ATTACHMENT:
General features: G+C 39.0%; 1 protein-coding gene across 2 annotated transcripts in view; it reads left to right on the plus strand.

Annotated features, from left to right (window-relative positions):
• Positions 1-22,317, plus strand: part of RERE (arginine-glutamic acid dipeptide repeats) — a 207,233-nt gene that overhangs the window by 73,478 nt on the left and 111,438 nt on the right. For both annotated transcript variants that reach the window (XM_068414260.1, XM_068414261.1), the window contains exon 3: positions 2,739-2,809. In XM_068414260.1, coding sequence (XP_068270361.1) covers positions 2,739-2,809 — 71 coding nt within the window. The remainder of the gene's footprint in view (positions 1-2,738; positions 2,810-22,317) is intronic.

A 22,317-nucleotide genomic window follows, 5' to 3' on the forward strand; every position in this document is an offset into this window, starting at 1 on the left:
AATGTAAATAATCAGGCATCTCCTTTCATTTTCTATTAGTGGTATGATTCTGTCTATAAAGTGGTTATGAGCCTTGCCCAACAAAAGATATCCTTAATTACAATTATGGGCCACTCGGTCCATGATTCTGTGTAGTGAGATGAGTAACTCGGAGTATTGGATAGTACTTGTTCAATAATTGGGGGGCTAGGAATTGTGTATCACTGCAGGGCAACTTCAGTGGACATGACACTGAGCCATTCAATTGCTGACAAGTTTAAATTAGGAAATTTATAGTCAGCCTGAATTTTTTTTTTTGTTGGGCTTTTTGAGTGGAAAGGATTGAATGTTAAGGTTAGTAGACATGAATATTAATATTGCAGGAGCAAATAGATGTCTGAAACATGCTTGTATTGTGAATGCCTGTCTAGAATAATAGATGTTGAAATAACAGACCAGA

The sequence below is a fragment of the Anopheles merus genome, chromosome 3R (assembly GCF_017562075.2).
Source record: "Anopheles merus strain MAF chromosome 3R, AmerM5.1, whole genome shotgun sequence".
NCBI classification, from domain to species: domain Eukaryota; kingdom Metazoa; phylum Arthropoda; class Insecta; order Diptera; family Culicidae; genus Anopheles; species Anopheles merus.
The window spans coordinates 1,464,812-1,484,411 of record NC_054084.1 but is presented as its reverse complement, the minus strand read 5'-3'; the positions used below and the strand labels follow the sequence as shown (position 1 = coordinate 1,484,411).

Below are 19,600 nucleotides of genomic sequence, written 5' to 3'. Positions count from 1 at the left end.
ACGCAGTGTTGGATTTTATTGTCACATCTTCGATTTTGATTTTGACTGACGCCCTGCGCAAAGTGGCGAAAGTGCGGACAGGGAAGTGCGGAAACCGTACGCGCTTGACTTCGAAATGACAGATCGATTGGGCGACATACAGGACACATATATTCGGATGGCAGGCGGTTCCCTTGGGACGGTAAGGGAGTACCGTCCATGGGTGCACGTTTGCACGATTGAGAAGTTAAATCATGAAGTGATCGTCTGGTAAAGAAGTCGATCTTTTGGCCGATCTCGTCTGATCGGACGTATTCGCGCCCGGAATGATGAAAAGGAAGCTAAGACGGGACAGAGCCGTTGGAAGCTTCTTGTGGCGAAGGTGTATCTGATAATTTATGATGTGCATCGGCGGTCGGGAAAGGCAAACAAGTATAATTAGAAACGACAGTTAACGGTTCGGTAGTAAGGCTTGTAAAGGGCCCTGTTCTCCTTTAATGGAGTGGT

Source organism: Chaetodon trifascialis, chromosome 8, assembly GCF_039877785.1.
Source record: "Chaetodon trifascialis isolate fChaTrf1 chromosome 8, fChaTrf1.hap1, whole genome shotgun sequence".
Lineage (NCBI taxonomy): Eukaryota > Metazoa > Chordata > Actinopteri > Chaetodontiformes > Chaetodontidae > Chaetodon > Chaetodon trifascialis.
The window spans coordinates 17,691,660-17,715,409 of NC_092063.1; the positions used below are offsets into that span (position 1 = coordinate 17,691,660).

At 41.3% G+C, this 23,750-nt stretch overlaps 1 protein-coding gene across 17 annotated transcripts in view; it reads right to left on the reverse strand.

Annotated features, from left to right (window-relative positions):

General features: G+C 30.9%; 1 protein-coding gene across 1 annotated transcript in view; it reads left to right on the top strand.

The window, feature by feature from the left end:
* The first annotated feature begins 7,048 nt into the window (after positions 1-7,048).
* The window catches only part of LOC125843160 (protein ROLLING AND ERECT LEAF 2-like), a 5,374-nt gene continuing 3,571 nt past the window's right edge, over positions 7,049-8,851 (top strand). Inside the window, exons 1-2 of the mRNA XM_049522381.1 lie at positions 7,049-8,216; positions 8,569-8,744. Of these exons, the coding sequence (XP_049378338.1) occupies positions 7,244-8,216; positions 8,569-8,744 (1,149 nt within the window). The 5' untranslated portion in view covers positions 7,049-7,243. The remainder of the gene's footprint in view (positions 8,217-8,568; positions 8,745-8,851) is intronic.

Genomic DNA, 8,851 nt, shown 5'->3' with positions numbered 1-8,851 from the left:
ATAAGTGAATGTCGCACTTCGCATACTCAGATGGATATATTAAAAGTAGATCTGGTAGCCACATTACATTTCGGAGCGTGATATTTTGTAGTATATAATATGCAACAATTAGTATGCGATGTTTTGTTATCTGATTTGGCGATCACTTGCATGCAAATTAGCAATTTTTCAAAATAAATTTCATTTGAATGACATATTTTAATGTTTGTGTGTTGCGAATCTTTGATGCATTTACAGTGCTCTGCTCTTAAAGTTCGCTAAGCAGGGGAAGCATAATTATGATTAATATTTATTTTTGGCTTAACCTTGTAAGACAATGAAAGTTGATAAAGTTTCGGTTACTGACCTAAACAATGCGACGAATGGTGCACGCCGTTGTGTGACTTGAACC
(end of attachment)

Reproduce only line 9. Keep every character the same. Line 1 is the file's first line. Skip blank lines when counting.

The window spans coordinates 1,464,812-1,484,411 of record NC_054084.1 but is presented as its reverse complement, the minus strand read 5'-3'; the positions used below and the strand labels follow the sequence as shown (position 1 = coordinate 1,484,411).